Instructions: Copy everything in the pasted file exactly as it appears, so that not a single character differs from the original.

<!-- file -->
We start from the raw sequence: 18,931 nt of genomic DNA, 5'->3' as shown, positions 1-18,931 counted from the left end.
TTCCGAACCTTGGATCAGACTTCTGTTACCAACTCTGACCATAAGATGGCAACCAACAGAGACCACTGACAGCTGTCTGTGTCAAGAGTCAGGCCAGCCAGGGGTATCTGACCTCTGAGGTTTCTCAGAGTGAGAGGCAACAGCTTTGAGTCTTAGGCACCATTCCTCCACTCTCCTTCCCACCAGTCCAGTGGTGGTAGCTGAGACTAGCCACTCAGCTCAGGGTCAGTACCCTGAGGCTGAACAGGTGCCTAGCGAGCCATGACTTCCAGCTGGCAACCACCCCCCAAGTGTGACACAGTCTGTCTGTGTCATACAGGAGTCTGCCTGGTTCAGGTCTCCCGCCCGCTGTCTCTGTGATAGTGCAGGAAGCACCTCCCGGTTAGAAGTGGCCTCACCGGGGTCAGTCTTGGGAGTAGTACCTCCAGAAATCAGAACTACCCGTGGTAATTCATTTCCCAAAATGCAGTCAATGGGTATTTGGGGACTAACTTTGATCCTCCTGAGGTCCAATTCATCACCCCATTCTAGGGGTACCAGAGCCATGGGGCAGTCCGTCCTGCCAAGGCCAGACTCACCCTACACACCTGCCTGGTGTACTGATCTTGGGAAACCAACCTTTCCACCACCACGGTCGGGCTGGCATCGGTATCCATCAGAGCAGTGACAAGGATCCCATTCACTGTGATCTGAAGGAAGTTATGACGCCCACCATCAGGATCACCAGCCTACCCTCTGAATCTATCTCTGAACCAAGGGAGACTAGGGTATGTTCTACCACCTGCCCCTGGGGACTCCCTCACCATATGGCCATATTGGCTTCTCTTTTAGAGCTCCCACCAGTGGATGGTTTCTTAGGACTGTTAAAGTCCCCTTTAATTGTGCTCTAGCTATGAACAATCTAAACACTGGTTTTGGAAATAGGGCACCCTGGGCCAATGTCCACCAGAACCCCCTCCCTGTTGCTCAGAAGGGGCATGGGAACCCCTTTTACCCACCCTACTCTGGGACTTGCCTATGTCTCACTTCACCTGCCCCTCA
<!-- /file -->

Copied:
We start from the raw sequence: 18,931 nt of genomic DNA, 5'->3' as shown, positions 1-18,931 counted from the left end.
TTCCGAACCTTGGATCAGACTTCTGTTACCAACTCTGACCATAAGATGGCAACCAACAGAGACCACTGACAGCTGTCTGTGTCAAGAGTCAGGCCAGCCAGGGGTATCTGACCTCTGAGGTTTCTCAGAGTGAGAGGCAACAGCTTTGAGTCTTAGGCACCATTCCTCCACTCTCCTTCCCACCAGTCCAGTGGTGGTAGCTGAGACTAGCCACTCAGCTCAGGGTCAGTACCCTGAGGCTGAACAGGTGCCTAGCGAGCCATGACTTCCAGCTGGCAACCACCCCCCAAGTGTGACACAGTCTGTCTGTGTCATACAGGAGTCTGCCTGGTTCAGGTCTCCCGCCCGCTGTCTCTGTGATAGTGCAGGAAGCACCTCCCGGTTAGAAGTGGCCTCACCGGGGTCAGTCTTGGGAGTAGTACCTCCAGAAATCAGAACTACCCGTGGTAATTCATTTCCCAAAATGCAGTCAATGGGTATTTGGGGACTAACTTTGATCCTCCTGAGGTCCAATTCATCACCCCATTCTAGGGGTACCAGAGCCATGGGGCAGTCCGTCCTGCCAAGGCCAGACTCACCCTACACACCTGCCTGGTGTACTGATCTTGGGAAACCAACCTTTCCACCACCACGGTCGGGCTGGCATCGGTATCCATCAGAGCAGTGACAAGGATCCCATTCACTGTGATCTGAAGGAAGTTATGACGCCCACCATCAGGATCACCAGCCTACCCTCTGAATCTATCTCTGAACCAAGGGAGACTAGGGTATGTTCTACCACCTGCCCCTGGGGACTCCCTCACCATATGGCCATATTGGCTTCTCTTTTAGAGCTCCCACCAGTGGATGGTTTCTTAGGACTGTTAAAGTCCCCTTTAATTGTGCTCTAGCTATGAACAATCTAAACACTGGTTTTGGAAATAGGGCACCCTGGGCCAATGTCCACCAGAACCCCCTCCCTGTTGCTCAGAAGGGGCATGGGAACCCCTTTTACCCACCCTACTCTGGGACTTGCCTATGTCTCACTTCACCTGCCCCTCA